When the evening of the audition arrived, I drove alone to the dance studio and pumped myself up in the car to some ‘80s music, Dwight Schrute-style. Inside, there were about six girls waiting to show off their moves to several members of the troupe. We were all interviewed separately (where I charmed them with my choice of stage name: Amanda Hugginkiss), then were told we’d be auditioning in front of everyone.
Everyone?! A collective squeak rippled through the group. It helped somewhat to see that all the other young women were just as nervous as I was, but something amazing happened once each dancer took her mark and the music began — the nerves floated away. There’s just something about taking control of a room with only your body that is so empowering, and it showed on all those hopeful faces.
When it was my turn, I ignored the gooseflesh on my legs, snapped my fishnets into place, and dragged a folding chair onstage. There was no spotlight, but the studio lights were hot and bright. I took my mark and waited for the music to start. Ten seconds into the dance, my stockings got snagged on the metal chair. I didn’t even mind. I still owned that stage.
I’d already decided I would only get down to my underthings — a cute, frilly pair of boy shorts, my fishnets, and a spangly bra —but by the end of the dance, I didn’t so much throw caution to the wind as I just sort of chucked it under the bus. After all, what was the point if I didn’t get a little wild? I slowly teased my bra off, much to the delight of the group, and was shocked when my face didn’t even so much as flush with color. Later, when I had time to reflect upon the evening over a celebratory Big Mac with my husband, I realized that after surviving a car accident, my early ’20s, an abusive lover, and an episiotomy, taking off my clothes for an audience was cake. Our greatest fears lie in anticipation. I think Don Draper said that.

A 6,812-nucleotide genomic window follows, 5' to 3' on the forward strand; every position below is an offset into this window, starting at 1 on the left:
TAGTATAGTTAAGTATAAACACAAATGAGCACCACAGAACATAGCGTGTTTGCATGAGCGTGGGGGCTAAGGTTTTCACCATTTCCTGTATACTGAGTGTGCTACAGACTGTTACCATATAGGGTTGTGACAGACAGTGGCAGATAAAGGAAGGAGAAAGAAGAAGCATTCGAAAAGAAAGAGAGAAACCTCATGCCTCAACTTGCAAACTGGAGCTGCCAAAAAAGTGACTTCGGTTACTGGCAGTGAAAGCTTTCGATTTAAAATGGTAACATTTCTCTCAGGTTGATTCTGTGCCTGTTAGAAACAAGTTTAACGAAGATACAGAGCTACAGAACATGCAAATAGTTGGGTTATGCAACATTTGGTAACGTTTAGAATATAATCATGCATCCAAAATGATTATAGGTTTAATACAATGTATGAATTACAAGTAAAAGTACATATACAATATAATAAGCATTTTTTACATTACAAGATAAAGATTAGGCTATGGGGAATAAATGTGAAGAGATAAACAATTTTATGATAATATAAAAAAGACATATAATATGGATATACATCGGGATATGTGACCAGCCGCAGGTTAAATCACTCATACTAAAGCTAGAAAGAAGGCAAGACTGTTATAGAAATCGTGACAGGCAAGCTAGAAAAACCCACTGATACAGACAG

I didn’t make the troupe, which I was totally okay with. I had done something completely out of the realm of my comfort zone and proved to myself along the way that I don’t have to be afraid of my own body. Plus, they travel a lot for shows and, let’s face it, I’m not going to give up precious Walking Dead time.
Or being with my kids, of course.
Kentucky native Amanda Crum is the author of The Fireman’s Daughter and Ghosts Of The Imperial, and her short work can be found in publications such as SQ Magazine, Bay Laurel, and Dark Eclipse. Her first book of horror-inspired poetry, The Madness In Our Marrow, made the preliminary ballot for a Bram Stoker Award in 2015. She is also an artist and is preparing for her first gallery show this summer. Check out her author page here.